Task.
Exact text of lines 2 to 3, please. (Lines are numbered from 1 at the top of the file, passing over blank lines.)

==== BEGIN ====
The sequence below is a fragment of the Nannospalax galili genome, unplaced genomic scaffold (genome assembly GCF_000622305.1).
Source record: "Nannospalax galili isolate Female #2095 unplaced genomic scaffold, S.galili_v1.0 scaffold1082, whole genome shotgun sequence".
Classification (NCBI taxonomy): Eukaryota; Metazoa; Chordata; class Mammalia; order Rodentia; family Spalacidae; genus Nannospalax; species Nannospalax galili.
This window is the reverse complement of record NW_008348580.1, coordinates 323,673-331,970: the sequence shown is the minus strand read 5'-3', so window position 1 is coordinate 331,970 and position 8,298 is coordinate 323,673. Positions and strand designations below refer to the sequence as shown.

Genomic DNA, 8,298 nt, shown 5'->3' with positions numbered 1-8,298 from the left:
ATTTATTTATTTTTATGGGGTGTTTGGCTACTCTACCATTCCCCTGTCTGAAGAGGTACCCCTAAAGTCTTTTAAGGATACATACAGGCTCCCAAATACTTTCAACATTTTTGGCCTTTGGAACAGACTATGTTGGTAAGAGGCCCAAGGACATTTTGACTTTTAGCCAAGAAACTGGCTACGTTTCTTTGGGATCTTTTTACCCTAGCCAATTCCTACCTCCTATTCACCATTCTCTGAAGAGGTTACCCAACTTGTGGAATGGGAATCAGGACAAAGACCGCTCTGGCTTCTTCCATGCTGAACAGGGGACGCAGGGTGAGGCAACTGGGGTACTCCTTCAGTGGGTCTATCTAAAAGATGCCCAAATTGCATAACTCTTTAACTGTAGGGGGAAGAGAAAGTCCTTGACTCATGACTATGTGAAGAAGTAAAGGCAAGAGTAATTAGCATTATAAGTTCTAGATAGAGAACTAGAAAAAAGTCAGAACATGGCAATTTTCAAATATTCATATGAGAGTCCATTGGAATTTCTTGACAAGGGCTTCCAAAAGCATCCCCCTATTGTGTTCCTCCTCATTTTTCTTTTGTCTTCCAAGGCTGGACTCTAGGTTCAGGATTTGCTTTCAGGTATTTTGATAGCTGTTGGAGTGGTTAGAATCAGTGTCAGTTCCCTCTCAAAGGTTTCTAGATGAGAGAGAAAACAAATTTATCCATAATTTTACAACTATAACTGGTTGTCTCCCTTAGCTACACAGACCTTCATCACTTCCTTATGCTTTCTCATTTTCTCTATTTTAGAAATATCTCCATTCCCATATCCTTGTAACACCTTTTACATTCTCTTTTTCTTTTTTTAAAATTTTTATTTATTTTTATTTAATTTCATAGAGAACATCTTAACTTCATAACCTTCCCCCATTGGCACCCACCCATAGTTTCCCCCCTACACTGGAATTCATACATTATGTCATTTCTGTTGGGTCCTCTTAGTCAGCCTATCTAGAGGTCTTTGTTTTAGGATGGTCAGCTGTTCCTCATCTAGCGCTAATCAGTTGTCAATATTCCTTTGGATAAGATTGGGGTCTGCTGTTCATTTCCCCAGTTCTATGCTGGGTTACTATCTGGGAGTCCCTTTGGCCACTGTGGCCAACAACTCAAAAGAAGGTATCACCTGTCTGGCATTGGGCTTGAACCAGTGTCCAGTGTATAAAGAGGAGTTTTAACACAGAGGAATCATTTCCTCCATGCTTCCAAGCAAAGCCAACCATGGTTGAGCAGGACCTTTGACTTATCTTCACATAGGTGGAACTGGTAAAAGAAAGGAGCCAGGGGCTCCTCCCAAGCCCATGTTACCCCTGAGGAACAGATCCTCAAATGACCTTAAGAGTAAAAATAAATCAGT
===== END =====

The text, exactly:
Source record: "Nannospalax galili isolate Female #2095 unplaced genomic scaffold, S.galili_v1.0 scaffold1082, whole genome shotgun sequence".
Classification (NCBI taxonomy): Eukaryota; Metazoa; Chordata; class Mammalia; order Rodentia; family Spalacidae; genus Nannospalax; species Nannospalax galili.